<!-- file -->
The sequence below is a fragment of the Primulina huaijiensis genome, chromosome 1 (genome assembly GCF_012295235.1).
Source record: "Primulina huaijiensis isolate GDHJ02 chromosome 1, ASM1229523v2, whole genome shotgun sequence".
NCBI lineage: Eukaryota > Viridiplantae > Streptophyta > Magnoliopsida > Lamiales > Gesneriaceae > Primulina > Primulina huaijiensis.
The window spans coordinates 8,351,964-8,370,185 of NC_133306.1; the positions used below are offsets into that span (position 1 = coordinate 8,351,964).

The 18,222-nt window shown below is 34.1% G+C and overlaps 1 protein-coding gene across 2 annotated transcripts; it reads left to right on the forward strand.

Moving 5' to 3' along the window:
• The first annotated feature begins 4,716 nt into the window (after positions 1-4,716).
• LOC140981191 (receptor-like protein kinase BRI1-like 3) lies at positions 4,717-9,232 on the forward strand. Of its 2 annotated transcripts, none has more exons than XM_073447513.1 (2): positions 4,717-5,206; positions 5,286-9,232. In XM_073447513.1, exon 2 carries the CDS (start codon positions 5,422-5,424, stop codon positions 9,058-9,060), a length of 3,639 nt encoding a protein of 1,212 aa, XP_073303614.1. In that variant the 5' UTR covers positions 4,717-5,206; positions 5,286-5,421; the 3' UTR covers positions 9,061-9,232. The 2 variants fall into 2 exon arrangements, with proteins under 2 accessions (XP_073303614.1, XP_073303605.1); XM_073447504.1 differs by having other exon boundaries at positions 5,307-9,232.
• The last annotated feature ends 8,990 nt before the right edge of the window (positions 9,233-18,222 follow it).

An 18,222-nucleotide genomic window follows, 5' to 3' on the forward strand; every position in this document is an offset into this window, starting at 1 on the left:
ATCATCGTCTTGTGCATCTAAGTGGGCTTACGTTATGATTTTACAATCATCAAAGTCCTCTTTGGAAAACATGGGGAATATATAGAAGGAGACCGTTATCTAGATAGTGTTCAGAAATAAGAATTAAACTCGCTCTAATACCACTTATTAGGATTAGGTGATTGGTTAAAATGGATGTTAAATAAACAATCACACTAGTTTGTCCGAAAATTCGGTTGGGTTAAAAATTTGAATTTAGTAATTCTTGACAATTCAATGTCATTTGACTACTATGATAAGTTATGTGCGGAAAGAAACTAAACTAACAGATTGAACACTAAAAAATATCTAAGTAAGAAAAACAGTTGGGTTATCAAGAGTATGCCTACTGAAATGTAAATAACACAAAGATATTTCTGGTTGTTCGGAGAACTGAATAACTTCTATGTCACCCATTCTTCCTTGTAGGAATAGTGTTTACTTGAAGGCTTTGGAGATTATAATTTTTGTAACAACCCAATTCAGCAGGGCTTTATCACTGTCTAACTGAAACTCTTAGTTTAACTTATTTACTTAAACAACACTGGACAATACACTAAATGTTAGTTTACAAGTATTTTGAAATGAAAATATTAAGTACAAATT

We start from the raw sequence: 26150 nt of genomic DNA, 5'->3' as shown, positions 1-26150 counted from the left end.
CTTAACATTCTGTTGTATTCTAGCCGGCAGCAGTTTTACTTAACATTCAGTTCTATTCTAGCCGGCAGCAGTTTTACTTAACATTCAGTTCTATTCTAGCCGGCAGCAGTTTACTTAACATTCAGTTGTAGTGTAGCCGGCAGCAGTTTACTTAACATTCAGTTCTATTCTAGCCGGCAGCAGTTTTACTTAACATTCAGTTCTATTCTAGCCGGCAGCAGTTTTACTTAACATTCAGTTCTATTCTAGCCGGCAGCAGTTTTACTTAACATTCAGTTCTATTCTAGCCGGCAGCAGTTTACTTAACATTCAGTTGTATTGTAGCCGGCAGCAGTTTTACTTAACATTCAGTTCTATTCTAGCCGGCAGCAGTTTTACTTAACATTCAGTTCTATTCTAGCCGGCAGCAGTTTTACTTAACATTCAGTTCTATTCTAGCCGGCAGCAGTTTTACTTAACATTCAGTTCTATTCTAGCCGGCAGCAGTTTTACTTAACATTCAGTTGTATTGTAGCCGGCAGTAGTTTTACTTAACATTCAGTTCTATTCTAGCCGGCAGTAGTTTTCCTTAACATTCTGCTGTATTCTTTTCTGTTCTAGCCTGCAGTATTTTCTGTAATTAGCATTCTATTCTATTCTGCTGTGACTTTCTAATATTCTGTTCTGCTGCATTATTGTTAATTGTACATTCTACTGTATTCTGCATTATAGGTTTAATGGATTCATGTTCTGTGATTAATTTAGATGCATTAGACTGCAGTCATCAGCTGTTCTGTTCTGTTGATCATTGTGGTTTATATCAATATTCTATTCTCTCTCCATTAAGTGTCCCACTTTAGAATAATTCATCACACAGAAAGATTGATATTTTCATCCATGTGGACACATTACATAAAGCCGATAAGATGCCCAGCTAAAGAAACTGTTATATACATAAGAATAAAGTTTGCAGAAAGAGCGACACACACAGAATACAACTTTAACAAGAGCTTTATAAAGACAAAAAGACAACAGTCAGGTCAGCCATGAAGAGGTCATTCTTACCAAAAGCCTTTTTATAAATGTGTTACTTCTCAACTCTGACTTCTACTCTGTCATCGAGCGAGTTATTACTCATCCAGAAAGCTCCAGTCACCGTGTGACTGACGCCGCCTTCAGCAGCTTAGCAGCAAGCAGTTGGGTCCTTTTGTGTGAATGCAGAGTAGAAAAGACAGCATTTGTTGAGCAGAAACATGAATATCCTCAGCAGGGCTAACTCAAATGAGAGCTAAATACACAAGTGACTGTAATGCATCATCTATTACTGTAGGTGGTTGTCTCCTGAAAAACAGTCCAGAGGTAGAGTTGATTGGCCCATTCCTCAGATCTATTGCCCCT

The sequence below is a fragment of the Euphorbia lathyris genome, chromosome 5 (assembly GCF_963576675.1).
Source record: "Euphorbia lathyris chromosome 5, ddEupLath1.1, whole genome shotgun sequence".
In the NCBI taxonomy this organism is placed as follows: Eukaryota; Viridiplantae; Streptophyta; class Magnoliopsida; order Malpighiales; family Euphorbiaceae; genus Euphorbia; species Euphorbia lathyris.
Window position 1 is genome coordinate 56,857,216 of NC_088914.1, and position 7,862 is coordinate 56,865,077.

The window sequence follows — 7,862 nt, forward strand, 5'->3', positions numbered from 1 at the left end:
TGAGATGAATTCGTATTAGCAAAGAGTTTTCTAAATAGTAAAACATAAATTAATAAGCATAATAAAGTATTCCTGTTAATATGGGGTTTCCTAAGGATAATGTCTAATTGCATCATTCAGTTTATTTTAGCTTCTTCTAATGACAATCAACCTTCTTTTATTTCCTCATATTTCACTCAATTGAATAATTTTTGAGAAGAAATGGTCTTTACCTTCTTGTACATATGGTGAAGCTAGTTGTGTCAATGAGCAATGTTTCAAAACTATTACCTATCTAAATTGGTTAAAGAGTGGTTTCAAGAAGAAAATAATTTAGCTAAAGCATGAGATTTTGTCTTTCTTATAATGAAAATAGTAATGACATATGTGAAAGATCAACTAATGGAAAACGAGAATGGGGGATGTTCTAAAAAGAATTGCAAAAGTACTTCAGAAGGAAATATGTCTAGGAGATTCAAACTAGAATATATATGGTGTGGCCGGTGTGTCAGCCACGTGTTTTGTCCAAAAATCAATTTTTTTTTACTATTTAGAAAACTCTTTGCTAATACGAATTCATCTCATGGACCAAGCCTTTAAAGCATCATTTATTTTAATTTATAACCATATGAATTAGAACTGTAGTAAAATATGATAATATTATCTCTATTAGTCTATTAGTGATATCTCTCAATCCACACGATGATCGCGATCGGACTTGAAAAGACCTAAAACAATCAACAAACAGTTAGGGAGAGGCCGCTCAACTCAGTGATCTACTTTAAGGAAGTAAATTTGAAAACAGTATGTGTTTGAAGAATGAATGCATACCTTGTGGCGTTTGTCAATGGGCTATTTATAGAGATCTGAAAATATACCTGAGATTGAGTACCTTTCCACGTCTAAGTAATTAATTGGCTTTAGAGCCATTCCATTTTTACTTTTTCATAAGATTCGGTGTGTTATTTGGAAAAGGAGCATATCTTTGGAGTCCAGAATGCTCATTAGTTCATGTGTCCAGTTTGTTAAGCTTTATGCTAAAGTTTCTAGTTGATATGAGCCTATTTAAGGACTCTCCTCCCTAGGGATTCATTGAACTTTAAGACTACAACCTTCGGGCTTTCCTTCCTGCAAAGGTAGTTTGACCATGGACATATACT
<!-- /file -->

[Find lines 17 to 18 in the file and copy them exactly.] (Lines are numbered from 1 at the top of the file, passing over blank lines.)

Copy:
Window position 1 is genome coordinate 56,857,216 of NC_088914.1, and position 7,862 is coordinate 56,865,077.

The window sequence follows — 7,862 nt, forward strand, 5'->3', positions numbered from 1 at the left end: